An excerpt from a new book, “HRC: State Secrets and the Rebirth of Hillary Clinton,” offers an inside glimpse of the waning days of Hillary Clinton’s 2008 presidential campaign and shows Clinton’s inner circle doing what the inner circles of political figures do — taking names and keeping score.
But rather than a more informal understanding of who was naughty and who was nice, Clinton aides developed a formal spreadsheet and points system. The scale went from 1 to 7, with 1s going to those who stuck by Clinton and 7s going to allies-turned-enemies.
Authors Jonathan Allen and Amie Parnes write:
For Hillary, whose loss was of course not the end of her political career, the spreadsheet was a necessity of modern political warfare, an improvement on what old-school politicians called a “favor file.” It meant that when asks rolled in, she and Bill would have at their fingertips all the information needed to make a quick decision — including extenuating, mitigating and amplifying factors — so that friends could be rewarded and enemies punished.
The excerpt, coupled with former secretary of defense Robert Gates’s book, “Duty: Memoirs of a Secretary at War,” underscore something well-known about Clinton and most prominent politicians — they are intensely political creatures.
This isn’t news. But this sort of behind-the-scenes look at a political campaign, even one that was six years ago, is catnip to the political press.
More on the hit list:
There was a special circle of Clinton hell reserved for people who had endorsed Obama or stayed on the fence after Bill and Hillary had raised money for them, appointed them to a political post or written a recommendation to ice their kid’s application to an elite school.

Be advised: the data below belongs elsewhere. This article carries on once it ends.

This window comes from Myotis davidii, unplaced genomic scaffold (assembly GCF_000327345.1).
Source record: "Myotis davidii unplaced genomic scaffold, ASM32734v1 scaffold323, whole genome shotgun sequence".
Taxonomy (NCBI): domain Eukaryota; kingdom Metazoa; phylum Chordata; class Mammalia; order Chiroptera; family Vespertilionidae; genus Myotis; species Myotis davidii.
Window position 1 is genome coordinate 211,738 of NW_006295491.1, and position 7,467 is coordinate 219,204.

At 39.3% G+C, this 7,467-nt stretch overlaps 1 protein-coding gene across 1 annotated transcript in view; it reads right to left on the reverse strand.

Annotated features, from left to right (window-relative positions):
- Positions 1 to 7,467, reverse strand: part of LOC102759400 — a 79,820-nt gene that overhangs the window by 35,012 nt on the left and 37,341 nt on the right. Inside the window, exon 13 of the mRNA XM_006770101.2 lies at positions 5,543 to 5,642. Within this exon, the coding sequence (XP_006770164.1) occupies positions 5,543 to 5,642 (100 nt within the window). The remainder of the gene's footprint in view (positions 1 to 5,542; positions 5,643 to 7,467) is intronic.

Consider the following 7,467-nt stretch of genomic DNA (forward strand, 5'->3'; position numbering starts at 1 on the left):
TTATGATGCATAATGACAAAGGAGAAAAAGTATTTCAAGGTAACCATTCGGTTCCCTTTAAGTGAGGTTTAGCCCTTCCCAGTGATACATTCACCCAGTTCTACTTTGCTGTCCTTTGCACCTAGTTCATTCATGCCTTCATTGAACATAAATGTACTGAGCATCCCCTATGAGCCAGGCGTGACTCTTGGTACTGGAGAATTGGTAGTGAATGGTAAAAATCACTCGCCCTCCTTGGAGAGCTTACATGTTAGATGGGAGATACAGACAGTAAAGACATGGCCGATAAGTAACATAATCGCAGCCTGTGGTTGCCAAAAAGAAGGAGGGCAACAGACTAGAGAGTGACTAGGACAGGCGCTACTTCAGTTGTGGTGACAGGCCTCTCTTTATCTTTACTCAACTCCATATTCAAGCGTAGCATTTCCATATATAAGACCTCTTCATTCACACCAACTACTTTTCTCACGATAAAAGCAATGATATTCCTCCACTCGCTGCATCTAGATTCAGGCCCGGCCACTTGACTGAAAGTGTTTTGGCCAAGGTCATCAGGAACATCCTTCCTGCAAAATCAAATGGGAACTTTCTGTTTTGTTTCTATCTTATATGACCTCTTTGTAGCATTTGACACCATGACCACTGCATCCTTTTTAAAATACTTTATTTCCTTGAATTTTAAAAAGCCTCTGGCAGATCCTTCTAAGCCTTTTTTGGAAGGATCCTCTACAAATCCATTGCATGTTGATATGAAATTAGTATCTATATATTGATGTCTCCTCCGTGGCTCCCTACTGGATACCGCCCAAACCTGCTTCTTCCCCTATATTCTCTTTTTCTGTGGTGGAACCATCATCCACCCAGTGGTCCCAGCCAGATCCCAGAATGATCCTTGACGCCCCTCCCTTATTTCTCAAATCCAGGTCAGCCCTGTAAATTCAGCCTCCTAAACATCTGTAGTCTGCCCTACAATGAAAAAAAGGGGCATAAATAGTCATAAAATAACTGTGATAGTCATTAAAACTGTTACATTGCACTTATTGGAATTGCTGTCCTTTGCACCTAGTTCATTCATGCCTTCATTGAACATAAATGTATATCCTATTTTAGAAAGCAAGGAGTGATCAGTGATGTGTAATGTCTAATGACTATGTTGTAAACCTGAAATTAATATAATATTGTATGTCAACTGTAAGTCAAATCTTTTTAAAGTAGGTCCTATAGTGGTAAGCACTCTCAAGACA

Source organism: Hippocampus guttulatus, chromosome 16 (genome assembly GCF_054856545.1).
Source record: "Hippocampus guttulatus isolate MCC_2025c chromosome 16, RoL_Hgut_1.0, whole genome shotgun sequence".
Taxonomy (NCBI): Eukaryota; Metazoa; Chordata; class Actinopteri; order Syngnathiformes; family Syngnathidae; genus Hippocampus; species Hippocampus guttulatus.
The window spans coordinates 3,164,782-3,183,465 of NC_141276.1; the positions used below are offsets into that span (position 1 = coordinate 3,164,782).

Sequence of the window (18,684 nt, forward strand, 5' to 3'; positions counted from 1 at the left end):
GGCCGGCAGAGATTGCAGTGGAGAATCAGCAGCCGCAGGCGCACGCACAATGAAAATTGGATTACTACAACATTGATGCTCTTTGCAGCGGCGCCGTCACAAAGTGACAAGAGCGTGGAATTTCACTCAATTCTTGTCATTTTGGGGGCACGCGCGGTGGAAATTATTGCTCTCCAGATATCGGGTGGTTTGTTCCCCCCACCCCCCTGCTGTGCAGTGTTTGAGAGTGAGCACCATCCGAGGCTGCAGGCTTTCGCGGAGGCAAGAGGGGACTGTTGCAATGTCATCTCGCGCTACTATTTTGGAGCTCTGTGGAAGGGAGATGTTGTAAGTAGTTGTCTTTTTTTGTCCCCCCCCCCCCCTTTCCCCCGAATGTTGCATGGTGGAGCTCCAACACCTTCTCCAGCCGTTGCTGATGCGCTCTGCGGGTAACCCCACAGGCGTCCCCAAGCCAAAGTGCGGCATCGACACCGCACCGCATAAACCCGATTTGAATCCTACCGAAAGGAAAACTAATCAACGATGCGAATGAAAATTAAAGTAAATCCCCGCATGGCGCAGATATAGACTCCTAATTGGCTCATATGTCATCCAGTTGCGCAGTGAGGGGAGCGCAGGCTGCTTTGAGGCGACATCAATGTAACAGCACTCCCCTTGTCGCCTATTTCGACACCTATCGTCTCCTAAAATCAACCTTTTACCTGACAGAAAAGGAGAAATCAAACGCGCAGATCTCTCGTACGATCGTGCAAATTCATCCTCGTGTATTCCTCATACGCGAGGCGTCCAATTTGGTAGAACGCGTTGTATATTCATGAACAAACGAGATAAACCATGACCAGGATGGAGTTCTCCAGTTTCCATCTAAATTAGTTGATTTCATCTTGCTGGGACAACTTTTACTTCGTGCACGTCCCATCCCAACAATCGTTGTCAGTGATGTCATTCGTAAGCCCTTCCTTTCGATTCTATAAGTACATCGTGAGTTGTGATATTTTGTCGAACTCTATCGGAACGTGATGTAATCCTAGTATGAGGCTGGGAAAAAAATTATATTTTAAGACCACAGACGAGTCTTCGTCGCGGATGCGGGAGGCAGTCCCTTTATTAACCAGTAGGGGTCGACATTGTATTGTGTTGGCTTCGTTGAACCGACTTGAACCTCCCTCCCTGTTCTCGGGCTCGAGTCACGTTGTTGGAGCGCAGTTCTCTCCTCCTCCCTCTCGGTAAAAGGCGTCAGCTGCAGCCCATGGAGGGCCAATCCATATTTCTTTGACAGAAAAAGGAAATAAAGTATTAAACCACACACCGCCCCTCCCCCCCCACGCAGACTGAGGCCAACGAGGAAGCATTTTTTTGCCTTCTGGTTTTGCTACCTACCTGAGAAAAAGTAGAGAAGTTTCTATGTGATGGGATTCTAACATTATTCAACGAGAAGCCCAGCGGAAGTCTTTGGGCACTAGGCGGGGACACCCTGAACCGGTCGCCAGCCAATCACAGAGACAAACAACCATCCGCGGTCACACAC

So who made the list? According to the book, a handful of Democrats were in such poor standing with the Clintons that they earned 7s. Among the most prominent were Sen. Ted Kennedy, whose endorsement of then-Sen. Barack Obama was seen as a crucial moment in the primary campaign, and Sens. John Kerry and Claire McCaskill, whose robust support of Obama proved to be particularly bothersome to Hillary Clinton.
In one colorful passage, the authors recount McCaskill’s fear of bumping into Clinton:
“I really don’t want to be in an elevator alone with her,” McCaskill confided to the friend.
So does any of this matter to a potential 2016 bid for Clinton? The short answer is no. And the long answer is no. The Beltway will eat this stuff up, of course, and it does suggest that 2014 will be a year when Clinton’s record is highly scrutinized, often in salacious detail. But much of this 2008 campaign drama is water under the bridge for Clinton supporters and for Clinton, who is steadily rebuilding and repairing relationships as she mulls whether to run.
Also worth noting: McCaskill was one of the first senators to endorse Clinton for 2016, saying in a statement in June:
“They aren’t only reaching out to folks who supported Hillary in 2008. They’re helping to show that regardless of who you supported for president back then, we can all agree today that there is nobody better equipped to be our next president than Hillary Clinton.”